Chase is back with the British Airways 100,000 point signup bonus: 50,000 points after first purchase, 25,000 additional points after $10,000 in spend within a year, and 25,000 more points after the next $10,000 in spend (ie after $20,000 in spend) during that first year. There’s a $95 annual fee, not waived the first year.
However, like the Capital One 100,000 point signup bonus offer, this year’s iteration of the Chase British Airways offer isn’t quite as generous as it has been in the past.
- British Airways gutted their award chart in November (something I predicted six months earlier).
- The first time they offered this — it was the biggest bonus ever at the time for a credit card signup — the terms were 50,000 points with first purchase, 50,000 points after $2000 in spend within 3 months. When it came back in April, 2011 the requirements were similar.
Still, this is probably the very best current credit card signup bonus. It’s a publicly-available bonus, albeit one that will be available for a short time. It’s likely to work only for first-time British Airways credit card holders, Chase doesn’t like giving out bonuses for the same card more than once.
100,000 British Airways Avios points are enough for business class from the West Coast to London (East Coast runs 80,000 roundtrip). But they charge pretty significant fuel surcharges, you can expect to pay over $1000 in taxes and fees when you count not just fuel surcharges but also the UK premium cabin departure tax, which doesn’t apply when just connecting in the UK. Still, $1100 and a credit card signup for roundtrip business class is a pretty good deal. 100,000 is also enough for business class non-stop roundtrip between New York and Buenos Aires. South America flights don’t incur fuel surcharges. And of course short-haul awards are cheap, starting at 9000 points roundtrip, and routes (like US domestic routes) which don’t add fuel surcharges to paid travel don’t incur them on awards.
But is this really a 100,000 point bonus, or rather is it worth pursuing the full 100,000 point? It’s 50,000 with first purchase, and then for each of your first $10,000 in spend within a year on the card you effectively earn 3.75 points per dollar (since the card normally earns 1.25 points per dollar and $10,000 earns 25,000 points). That’s a great deal. It’s a better deal than most credit card spend, even most bonusable credit card spend. For instance, I’d (barely) take 3.75 British Airways Avios over 2.14 Chase Ultimate Rewards points (Sapphire Preferred earns double points on travel and dining). But it’s not a huge bonus.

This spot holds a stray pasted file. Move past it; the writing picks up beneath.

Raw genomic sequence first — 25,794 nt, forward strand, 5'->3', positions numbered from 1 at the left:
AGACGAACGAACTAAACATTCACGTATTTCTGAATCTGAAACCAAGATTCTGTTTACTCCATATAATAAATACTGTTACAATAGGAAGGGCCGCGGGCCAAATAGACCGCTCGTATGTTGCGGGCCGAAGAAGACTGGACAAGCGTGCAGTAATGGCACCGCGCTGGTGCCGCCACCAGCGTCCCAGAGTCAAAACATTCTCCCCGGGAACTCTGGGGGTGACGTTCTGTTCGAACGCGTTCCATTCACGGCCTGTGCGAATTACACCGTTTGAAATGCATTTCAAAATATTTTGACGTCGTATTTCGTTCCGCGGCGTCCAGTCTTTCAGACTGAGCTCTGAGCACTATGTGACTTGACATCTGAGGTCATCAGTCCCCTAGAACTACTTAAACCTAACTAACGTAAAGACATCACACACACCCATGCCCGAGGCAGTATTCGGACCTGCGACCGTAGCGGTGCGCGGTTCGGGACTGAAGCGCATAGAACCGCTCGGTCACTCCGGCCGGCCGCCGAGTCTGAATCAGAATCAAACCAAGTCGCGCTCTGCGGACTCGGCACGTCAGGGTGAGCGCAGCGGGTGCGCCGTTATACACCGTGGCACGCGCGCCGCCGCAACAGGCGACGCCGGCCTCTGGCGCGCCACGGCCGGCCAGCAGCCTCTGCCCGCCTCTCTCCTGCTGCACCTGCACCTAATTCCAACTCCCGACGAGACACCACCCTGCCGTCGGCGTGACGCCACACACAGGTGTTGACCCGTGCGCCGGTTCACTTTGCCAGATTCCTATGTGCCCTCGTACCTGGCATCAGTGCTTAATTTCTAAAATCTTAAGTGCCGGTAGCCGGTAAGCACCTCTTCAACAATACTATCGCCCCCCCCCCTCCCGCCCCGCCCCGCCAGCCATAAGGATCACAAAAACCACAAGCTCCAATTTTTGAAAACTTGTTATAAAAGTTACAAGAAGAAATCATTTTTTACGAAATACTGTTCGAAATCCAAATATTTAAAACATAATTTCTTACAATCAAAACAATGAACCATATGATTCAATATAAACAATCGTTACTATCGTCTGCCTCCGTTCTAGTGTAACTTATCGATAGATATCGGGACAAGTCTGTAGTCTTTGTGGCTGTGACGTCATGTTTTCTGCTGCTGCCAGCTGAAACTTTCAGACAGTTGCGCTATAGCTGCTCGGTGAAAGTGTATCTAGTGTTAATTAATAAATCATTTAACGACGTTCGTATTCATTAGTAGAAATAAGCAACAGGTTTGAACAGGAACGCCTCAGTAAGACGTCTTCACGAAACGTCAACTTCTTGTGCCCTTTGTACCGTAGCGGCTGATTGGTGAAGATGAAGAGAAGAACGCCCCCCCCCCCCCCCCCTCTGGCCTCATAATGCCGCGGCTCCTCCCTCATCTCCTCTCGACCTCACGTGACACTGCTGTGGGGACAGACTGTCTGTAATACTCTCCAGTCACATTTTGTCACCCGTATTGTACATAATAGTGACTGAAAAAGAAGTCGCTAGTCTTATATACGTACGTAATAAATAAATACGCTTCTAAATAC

It requires significant spend. But then again, if you’re a big spender anyway, it’s a good reason to go for high spend since at $30,000 you also get a companion award ticket as well — two people travel on a British Airways-metal award for the points price of one award ticket, though you pay the taxes and fees for both. That’s a way to stretch the points even farther. If you can hit $30,000 in spend by the end of the year on the card, you’ll pocket that companion ticket and 137,500 points. That’s within spitting distance of two first class award tickets from the West Coast to London, more than enough for first class from the East Coast to London for two passengers.
Many folks will still prefer to use their spend for signup bonuses on more credit cards, rather than using limited spend to hit these bonuses. But if you’re not churning credit cards for bonuses, this is a great offer. Or if you have enough spend that you’re not trading off with hitting minimum spend on other cards, it’s a great offer. It’s just not quite as generous as previous iterations of the offer.